Events:

Difficult Places, a solo show at the University of South Carolina Beaufort runs from October 4 - 26th 2019 atthe Sea Islands Center Gallery in Beaufort, South Carolina. I’m delighted to share new work along side some previously installed site specific pieces. Please join me in the gallery on October 26th from 5pm onward in conjunction with the Beaufort Art Walk. See you there!



About the Work

Amie Esslinger is an Atlanta based visual artist whose work explores how complexity emerges in a physical world. Drawn to unseen processes that have large-scale ramifications, the world of microbiology provides an aesthetic foundation to much of her work. This is a world in which genes mutate, cells divide and die, and viruses co-opt other cells. It is also a world where pandemics spread, species proliferate, and intelligence evolves. Although not representing biological categories literally, her work unfurls the hidden drama by emphasizing the activity of cellular interaction. Esslinger strives to create a static theater of hyper-activity, mimicking the world around and within us; a world about which we are thoroughly dependent, yet, largely unaware.

Throughout her childhood, Esslinger was immersed in the rich traditions and visual oddities of the self-taught art world of the rural north Georgia (USA) mountains. Concurrently, she encountered an array of shamanism and other metaphysical eccentricities. While the vibrant palettes and the DIY-with-whatever-you-can-find of her upbringing still resonate and profoundly influence her work, spiritual motifs do not. Instead, the natural world grounds and motivates Esslinger’s art practice.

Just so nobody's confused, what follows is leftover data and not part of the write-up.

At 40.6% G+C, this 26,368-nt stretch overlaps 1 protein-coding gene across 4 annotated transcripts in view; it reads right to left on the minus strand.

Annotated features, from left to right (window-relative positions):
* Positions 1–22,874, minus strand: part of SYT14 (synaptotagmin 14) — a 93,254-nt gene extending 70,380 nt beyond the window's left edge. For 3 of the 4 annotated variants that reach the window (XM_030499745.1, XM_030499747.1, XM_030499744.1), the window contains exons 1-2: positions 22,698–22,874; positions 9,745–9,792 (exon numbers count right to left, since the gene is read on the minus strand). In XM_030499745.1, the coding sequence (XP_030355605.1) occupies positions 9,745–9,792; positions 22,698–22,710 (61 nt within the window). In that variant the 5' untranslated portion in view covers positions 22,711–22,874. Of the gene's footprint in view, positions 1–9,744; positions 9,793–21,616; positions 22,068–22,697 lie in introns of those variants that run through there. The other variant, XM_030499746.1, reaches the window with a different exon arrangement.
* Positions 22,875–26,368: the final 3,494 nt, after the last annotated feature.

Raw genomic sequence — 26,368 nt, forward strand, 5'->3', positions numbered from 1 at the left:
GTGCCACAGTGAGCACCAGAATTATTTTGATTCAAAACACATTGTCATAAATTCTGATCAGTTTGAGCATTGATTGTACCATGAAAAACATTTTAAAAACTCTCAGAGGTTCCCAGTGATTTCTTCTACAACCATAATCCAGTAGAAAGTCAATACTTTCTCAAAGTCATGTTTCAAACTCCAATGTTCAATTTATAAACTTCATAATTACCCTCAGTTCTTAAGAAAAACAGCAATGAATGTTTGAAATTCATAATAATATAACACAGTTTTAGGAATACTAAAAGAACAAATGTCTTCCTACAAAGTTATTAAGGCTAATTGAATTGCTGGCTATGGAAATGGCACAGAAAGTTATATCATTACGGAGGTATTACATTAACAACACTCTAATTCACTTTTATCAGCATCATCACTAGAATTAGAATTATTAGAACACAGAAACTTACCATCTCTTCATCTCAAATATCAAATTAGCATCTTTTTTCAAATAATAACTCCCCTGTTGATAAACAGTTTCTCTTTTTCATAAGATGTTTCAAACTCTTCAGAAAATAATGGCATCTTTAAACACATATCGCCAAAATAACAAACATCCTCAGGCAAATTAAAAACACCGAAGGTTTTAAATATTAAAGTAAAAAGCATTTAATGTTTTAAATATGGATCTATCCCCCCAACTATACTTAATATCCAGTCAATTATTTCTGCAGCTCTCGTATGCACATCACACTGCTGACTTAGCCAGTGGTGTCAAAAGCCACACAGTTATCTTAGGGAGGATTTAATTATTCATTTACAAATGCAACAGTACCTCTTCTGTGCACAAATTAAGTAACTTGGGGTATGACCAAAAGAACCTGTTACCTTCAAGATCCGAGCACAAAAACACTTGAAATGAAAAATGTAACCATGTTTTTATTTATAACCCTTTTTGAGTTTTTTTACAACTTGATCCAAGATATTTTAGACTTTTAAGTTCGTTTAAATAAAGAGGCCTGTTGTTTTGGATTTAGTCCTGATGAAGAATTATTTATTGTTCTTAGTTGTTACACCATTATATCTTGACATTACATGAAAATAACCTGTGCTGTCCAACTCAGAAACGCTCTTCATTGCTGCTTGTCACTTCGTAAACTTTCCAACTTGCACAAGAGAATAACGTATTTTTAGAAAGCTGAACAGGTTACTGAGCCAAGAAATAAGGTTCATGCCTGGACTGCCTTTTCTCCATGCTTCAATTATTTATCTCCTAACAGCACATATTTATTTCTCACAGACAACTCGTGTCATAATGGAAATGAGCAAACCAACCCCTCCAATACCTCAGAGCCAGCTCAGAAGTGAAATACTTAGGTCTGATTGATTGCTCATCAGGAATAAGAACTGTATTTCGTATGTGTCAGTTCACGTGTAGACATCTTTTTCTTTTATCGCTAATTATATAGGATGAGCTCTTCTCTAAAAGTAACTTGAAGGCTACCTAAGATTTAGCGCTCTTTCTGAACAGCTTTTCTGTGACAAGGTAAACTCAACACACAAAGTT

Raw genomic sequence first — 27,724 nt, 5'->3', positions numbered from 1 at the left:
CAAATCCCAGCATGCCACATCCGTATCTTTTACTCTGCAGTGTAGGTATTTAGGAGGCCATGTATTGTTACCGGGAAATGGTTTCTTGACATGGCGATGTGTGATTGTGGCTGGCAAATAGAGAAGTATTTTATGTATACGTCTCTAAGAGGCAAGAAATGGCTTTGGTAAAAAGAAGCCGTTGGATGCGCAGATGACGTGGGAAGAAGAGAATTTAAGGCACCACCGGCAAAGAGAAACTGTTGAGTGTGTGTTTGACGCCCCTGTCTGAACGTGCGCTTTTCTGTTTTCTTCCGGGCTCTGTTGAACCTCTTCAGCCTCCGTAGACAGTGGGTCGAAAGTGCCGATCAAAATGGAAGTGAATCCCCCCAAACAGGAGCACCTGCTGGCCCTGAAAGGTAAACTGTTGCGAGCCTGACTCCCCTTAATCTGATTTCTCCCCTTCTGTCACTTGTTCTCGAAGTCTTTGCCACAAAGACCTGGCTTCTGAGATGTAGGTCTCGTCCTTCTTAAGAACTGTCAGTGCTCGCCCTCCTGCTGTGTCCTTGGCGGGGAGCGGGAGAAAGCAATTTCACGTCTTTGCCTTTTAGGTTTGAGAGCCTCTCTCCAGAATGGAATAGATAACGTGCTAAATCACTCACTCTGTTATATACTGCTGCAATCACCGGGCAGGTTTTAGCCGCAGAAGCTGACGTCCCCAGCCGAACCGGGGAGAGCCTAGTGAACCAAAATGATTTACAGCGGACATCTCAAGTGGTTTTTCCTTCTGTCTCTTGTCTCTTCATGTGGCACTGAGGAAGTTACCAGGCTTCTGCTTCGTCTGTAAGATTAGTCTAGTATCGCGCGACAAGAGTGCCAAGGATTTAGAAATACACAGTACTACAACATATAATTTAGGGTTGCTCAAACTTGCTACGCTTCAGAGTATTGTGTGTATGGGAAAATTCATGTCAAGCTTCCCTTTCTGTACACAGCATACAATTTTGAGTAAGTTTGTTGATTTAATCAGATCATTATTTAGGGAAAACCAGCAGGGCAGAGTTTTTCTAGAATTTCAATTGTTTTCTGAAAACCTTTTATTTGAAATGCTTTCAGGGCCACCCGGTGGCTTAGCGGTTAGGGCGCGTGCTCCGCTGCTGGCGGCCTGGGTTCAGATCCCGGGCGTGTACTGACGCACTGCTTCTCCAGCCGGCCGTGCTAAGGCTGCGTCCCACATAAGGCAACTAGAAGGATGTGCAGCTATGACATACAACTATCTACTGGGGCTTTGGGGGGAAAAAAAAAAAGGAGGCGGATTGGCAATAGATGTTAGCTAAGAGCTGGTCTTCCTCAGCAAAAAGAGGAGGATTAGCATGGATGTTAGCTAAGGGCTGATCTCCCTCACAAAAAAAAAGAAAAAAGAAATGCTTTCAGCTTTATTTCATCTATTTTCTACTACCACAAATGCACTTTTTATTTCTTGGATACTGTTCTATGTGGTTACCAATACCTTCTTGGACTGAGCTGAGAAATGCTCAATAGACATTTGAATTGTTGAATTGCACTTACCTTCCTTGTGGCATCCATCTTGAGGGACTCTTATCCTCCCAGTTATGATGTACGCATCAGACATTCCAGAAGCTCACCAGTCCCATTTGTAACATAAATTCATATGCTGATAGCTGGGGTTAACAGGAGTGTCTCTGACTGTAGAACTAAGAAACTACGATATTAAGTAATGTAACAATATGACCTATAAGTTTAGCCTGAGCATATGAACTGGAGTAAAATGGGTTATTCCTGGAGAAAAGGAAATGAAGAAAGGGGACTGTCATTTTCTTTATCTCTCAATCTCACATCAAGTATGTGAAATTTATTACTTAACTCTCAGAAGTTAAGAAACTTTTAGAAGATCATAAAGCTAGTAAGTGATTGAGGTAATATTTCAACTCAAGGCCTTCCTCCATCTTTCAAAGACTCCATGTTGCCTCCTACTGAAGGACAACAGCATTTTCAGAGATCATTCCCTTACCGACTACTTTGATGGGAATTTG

Esslinger experiments with material, scale, and pattern to illuminate tensions between order and disorder, processes and things. She blurs the distinction between observable and unobservable, and suggests dynamics between living and non-living systems. Her meticulous arrangement of material stresses the physicality of her worlds, a physicality from which higher-order complexities emerge. The abstract biomorphs and hyper-palettes portray the energy and dynamism of biological processes and systems. By interjecting activity not visible to the human eye into the space of the gallery, Esslinger’s work draws the viewer in to experience promiscuous patterns of repetition and mutation constituting the reality of the aesthetic object. Drawing on experience with ceramics, fabric, and sculpture, her paintings and distinctive mixed-media installations result in a textured, hyper-patterned reverie revealing the latent vibrancy and possibilities hidden in the microscopic structure of the physical world.

Esslinger received her BFA with a concentration in drawing and painting from Georgia State University in 2008. She has shown in galleries throughout Atlanta, including the current exhibit, The World Unseen: Intersections of Art and Science at the David J. Sencer Centers for Disease Control Museum: In Association with the Smithsonian Institution. Esslinger has been a resident of Yaddo in Saratoga Springs, New York, and the Hambidge Center in Rabun, Georgia.